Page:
Books tend to run in a straight line; they have a beginning, a middle, and an end. This works really well for books and makes an interesting plot arc where you can see stuff develop. You can generally trust the narrator to deliver a compelling story, at least if the narrator is good. Now, while this is good for a book, it's not so good for a game. Some DMs like to speak AT their players, much like a book, but the players will ultimately get bored if it's just you talking at them, and you making all the important decisions the whole time. You're not there to make them bored, you're there to have fun. You're there to set goals, and complete those goals by making choices. This is how your players will have fun.

Generally how these profound player choices tend to materialize, particularly in video games, are these branching decision points, which branch you into one of two paths. You say yes to something, or you say no to something, and the world changes as a result. The problem with this, is that it creates significantly more development time. You have to create both possibilities of that choice ahead of time, one of which won't even be seen by the players. That one that doesn't get used, you end up doing all that work for nothing, but the DM's time is just as valuable as the player's time. Don't spend a lot of time doing stuff that doesn't get used. If that does happen, recycle that encounter that you didn't use for later, because the players aren't going to know anyway.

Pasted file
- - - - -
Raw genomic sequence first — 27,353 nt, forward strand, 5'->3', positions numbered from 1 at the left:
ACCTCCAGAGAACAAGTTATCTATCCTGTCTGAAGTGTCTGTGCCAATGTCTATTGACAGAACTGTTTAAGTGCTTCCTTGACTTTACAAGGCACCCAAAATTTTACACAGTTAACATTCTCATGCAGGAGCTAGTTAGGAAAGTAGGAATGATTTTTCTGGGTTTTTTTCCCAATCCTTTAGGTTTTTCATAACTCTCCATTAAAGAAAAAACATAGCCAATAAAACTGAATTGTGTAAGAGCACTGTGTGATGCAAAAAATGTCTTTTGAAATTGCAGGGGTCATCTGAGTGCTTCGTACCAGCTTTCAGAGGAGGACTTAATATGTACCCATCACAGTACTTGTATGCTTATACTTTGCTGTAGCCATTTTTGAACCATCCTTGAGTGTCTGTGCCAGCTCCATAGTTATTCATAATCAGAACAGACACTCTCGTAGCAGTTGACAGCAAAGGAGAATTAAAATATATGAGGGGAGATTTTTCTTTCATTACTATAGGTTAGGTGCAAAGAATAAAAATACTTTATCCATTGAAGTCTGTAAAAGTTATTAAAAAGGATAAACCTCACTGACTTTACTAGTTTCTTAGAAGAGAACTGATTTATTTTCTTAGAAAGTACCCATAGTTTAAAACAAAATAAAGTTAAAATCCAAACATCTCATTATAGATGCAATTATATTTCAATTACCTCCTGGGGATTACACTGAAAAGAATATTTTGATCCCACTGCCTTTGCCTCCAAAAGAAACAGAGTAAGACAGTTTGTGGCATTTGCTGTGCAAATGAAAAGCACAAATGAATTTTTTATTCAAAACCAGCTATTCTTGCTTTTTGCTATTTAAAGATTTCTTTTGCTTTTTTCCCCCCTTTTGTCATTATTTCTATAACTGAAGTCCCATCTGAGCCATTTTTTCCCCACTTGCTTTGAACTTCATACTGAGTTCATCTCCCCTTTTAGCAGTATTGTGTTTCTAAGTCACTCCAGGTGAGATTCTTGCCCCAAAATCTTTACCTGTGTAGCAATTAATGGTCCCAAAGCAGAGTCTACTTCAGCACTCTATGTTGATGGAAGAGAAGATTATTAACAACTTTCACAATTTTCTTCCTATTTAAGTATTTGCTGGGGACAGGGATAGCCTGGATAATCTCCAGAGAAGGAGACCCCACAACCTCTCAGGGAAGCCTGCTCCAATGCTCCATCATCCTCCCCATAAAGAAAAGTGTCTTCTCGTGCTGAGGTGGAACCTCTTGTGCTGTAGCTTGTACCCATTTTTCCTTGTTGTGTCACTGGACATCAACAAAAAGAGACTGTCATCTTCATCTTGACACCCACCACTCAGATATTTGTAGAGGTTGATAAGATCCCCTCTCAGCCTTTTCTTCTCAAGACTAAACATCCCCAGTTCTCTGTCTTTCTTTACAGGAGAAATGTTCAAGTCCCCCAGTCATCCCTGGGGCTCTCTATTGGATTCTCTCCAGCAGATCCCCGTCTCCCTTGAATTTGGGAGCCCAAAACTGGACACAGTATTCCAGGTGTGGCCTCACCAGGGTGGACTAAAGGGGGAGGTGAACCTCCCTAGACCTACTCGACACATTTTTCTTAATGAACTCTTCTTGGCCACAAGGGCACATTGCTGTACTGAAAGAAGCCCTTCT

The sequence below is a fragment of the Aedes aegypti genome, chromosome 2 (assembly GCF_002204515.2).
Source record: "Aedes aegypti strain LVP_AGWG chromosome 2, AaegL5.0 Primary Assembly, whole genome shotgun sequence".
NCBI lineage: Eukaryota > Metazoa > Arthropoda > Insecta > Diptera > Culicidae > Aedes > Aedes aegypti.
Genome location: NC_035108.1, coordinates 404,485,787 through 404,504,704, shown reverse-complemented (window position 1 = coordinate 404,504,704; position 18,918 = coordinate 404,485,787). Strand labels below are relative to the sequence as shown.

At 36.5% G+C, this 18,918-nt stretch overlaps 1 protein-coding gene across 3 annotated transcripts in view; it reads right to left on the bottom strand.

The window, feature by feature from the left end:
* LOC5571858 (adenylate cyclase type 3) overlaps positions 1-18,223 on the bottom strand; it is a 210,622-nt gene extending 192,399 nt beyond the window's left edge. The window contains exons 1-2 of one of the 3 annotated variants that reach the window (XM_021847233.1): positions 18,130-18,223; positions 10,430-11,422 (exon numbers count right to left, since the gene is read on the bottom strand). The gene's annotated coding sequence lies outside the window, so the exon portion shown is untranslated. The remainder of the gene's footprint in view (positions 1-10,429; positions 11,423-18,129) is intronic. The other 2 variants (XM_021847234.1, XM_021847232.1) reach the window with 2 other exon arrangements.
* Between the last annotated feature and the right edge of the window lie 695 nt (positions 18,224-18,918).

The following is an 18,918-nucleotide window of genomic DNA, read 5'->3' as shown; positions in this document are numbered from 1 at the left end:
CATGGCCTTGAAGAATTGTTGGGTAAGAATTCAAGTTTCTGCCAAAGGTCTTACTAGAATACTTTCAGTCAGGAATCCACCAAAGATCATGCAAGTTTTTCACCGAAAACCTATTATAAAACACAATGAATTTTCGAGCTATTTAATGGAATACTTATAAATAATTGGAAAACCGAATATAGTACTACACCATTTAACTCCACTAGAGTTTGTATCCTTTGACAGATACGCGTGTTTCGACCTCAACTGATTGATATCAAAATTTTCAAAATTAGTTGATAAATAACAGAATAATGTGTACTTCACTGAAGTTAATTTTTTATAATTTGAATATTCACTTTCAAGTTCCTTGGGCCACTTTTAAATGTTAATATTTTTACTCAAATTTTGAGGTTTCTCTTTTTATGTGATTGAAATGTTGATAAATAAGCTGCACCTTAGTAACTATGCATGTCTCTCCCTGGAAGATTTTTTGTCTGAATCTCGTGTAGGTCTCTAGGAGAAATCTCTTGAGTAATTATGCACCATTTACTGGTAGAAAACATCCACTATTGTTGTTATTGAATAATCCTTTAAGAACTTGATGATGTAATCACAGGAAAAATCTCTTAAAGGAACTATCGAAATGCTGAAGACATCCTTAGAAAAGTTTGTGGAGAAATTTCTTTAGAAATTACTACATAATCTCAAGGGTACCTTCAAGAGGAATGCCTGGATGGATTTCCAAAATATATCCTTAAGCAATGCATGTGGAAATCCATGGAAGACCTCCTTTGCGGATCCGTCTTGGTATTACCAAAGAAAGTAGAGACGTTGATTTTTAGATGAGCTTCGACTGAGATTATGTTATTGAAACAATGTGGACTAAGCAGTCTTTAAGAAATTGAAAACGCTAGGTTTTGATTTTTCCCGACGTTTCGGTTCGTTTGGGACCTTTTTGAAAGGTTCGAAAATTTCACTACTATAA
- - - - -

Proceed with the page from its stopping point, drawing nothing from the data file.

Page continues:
Here's where the idea of the plot grid comes in. You have a number of columns and a number of rows; each column represents a story arc or major quest. Each individual cell in the column is a step in that story arc, encounter, or quest, like your standard RPG quest. You do this for each row, for all their columns, so you are coming up with different story arcs or major quests. So, that ends up being many many individual little quests or adventures that the players can go on. Then, you present these columns, these major quests to the players and let them pick what they want to do. The players will get to do all of these individual points at some time, so all the work you've planned out will get used, but the players decide how they weave their way through this grid of plots that you've come up with. The players are free to start or continue any of the arcs at any time. For example, say they do the second part of arc two where they investigate a cult and then they realize that the third part, where they research a ritual they've found, is really far away but the next step in arc four, where they defend a town from a siege is nearby, so they go and do that instead, putting off the next step in arc two for later. And so, the players are hopping between these story points and crafting their own narrative and path through your plot.